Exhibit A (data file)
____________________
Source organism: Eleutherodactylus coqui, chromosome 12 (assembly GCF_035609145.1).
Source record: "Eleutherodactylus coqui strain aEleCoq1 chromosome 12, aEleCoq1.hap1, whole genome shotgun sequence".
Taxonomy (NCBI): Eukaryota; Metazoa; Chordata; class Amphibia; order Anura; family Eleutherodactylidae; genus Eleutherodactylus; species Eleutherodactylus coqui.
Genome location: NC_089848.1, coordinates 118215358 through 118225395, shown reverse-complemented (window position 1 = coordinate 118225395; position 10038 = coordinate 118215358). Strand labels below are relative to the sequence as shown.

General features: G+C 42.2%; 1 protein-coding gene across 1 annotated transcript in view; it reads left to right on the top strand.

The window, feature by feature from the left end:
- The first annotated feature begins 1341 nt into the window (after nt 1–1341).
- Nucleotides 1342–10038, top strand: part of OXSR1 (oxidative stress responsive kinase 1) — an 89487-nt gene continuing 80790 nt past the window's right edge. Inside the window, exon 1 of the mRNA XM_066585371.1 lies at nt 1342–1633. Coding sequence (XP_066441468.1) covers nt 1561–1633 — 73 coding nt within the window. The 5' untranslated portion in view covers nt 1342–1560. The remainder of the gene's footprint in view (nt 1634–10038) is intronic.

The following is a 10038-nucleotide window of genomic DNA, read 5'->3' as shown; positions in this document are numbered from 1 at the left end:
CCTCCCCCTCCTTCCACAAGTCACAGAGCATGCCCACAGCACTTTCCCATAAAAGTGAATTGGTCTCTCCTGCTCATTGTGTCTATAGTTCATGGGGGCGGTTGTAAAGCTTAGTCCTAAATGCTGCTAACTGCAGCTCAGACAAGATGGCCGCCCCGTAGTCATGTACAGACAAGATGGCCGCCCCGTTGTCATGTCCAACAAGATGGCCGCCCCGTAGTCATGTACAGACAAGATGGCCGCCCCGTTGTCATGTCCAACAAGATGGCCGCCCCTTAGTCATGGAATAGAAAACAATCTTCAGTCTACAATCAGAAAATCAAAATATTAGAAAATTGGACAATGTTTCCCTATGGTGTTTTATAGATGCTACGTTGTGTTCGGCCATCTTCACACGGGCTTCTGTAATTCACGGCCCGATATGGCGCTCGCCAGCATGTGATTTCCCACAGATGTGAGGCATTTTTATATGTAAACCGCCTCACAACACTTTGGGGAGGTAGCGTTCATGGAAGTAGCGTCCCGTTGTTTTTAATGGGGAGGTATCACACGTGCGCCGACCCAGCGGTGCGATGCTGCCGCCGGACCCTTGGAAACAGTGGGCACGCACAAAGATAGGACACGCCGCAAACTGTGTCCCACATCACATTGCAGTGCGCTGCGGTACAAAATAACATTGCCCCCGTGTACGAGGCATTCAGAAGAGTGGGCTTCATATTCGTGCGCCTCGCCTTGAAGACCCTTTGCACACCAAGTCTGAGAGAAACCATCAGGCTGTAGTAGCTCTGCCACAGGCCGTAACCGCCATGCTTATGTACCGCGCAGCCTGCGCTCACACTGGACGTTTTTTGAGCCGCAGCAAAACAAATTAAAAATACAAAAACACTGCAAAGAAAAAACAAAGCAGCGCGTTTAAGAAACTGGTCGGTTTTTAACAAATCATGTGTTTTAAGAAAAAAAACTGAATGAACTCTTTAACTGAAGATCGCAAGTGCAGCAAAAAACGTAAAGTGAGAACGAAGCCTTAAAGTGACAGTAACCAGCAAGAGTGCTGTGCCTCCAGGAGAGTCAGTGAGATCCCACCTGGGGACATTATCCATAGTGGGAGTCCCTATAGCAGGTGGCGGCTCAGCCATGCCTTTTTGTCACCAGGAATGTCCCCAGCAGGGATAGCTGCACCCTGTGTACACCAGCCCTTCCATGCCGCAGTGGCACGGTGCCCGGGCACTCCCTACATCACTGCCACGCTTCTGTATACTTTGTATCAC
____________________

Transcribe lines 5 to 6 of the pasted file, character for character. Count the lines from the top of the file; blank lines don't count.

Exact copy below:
General features: G+C 42.2%; 1 protein-coding gene across 1 annotated transcript in view; it reads left to right on the top strand.

The window, feature by feature from the left end: